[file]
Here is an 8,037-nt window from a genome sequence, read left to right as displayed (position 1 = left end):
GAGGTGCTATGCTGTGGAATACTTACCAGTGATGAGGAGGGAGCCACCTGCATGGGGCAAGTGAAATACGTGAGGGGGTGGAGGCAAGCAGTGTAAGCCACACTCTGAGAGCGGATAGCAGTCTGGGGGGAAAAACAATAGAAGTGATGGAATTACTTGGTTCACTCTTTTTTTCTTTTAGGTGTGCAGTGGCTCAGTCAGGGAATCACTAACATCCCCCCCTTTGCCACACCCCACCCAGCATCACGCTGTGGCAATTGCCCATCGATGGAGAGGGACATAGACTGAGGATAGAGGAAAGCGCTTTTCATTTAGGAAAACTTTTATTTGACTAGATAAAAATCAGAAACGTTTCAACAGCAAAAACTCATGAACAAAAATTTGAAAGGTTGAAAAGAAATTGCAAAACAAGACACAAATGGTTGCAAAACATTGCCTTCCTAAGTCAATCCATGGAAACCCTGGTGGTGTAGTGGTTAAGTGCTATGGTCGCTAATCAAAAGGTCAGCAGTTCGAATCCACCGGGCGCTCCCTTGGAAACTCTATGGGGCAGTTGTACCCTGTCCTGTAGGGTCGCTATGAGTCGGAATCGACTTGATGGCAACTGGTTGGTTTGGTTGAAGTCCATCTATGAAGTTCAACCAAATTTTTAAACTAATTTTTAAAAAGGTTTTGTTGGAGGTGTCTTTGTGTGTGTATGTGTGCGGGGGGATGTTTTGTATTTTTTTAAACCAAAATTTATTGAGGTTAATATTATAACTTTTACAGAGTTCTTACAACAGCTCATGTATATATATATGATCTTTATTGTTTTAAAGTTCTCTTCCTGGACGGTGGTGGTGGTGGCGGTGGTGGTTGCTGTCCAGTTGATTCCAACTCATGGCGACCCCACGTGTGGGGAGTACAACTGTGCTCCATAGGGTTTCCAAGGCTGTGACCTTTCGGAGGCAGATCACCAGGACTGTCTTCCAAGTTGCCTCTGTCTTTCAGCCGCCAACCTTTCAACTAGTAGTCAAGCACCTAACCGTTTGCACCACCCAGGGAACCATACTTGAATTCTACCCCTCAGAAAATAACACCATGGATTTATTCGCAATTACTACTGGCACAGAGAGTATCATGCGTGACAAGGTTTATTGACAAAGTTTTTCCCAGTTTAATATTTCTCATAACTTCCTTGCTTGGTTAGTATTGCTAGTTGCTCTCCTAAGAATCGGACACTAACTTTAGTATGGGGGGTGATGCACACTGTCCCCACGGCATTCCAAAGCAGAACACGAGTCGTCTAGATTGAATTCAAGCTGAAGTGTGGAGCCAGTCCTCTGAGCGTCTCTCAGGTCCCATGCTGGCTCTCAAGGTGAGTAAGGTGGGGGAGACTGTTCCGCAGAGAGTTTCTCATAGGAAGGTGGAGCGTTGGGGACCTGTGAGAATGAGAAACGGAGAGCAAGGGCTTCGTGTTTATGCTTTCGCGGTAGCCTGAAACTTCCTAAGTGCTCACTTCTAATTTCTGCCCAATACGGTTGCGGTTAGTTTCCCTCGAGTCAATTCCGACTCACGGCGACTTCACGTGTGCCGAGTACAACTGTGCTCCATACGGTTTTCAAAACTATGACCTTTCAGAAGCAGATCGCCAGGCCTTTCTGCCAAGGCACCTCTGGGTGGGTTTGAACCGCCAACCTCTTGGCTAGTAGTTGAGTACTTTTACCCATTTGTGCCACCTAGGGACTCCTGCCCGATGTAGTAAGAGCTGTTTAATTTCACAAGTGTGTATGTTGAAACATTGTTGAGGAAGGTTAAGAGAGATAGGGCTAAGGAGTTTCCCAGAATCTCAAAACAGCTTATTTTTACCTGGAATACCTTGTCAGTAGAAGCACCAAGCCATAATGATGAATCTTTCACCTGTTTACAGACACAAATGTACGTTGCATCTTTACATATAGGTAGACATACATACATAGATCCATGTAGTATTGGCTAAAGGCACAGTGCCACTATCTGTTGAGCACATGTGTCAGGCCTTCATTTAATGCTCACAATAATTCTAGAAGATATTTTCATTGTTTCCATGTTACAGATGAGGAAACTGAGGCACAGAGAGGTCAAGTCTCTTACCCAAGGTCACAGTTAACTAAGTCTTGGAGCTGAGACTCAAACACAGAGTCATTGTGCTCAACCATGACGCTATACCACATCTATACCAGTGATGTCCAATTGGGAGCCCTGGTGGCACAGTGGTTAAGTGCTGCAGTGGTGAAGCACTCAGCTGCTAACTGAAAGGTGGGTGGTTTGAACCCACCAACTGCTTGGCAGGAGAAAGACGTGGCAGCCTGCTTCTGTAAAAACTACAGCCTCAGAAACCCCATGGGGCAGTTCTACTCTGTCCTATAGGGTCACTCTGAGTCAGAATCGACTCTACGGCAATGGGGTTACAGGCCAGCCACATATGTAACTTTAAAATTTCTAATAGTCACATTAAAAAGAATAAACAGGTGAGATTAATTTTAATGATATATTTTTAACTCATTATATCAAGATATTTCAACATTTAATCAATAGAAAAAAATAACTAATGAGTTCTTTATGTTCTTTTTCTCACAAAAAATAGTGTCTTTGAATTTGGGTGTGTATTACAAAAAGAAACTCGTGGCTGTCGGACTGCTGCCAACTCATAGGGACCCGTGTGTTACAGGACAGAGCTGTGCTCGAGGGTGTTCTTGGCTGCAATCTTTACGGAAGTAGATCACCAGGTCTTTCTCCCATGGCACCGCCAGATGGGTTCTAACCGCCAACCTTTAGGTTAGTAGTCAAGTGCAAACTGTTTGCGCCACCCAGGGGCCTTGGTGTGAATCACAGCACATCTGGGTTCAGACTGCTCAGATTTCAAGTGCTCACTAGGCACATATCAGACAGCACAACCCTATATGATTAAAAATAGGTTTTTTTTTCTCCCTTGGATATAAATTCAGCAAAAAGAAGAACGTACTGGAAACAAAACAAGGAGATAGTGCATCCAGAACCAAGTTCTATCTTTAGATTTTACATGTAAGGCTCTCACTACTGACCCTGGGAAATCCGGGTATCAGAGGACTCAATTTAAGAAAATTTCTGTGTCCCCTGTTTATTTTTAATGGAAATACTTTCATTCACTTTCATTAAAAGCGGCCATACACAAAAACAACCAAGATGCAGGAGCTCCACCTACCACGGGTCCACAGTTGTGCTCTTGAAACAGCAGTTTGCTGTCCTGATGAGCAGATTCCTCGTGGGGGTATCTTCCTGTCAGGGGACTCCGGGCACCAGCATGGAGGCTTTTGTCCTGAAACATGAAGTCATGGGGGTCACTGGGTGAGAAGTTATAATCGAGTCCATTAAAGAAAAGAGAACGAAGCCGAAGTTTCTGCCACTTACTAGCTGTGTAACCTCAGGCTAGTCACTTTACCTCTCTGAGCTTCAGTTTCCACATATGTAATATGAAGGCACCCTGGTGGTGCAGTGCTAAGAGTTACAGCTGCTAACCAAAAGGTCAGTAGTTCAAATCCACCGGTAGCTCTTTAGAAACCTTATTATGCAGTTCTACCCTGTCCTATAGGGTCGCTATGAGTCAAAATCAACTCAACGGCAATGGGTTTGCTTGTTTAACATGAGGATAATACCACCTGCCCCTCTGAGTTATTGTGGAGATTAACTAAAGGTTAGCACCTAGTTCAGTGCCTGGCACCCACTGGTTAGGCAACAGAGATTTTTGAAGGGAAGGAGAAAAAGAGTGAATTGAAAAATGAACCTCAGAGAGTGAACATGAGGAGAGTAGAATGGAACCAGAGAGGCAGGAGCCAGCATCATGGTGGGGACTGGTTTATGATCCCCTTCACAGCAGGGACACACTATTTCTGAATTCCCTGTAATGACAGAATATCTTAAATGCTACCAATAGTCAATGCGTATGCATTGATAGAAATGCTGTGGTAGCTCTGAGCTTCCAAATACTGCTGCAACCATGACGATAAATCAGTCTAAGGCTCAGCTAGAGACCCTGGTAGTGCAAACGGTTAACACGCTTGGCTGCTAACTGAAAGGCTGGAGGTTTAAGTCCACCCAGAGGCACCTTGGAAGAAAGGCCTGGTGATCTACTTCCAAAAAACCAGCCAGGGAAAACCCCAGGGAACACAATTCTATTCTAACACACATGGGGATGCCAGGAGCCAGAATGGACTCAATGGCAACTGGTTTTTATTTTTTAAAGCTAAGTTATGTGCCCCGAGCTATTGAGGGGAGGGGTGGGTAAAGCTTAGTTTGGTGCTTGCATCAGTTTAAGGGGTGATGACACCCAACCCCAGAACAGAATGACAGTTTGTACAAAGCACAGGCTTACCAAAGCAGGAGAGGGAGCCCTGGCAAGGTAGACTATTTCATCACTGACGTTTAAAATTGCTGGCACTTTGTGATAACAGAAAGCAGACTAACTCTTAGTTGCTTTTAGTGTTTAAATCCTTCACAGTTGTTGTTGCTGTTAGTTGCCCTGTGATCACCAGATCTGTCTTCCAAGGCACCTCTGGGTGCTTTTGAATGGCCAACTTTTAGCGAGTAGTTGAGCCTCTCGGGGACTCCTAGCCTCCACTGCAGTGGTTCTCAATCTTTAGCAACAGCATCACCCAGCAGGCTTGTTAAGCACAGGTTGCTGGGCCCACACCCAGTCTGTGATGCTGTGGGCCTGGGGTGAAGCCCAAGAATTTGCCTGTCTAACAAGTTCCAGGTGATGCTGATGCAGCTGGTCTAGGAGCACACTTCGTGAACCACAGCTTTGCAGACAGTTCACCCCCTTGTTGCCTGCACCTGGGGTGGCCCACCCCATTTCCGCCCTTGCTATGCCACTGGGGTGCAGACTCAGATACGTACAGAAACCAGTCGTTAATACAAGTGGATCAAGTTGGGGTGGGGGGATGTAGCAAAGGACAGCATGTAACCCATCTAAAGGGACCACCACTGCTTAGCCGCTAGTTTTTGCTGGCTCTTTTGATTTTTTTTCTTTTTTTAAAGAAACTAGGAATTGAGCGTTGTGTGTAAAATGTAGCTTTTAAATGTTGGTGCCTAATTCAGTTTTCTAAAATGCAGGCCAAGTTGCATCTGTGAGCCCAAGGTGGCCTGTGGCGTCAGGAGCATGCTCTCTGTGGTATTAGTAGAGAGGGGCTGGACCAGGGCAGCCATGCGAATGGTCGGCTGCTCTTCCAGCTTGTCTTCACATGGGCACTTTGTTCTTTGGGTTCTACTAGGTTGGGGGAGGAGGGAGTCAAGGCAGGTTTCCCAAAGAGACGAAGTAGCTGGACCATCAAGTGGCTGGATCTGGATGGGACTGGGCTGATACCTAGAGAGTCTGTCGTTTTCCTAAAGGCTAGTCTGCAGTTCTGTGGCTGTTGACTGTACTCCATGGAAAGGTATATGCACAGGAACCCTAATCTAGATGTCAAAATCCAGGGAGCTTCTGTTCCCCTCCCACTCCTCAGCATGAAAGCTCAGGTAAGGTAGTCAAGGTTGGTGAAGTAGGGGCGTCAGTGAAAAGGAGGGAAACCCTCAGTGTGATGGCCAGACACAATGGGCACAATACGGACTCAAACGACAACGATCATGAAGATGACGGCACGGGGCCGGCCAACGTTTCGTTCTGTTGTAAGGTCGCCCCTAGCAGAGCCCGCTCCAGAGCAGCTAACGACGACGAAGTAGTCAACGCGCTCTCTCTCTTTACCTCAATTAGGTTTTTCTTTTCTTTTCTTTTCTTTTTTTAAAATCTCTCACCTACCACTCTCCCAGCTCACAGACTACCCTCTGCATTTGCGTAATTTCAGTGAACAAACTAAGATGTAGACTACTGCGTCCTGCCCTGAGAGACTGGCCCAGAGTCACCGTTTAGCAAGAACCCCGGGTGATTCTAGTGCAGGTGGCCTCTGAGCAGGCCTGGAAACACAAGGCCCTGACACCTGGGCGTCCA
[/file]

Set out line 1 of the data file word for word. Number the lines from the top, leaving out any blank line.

Here is an 8,037-nt window from a genome sequence, read left to right as displayed (position 1 = left end):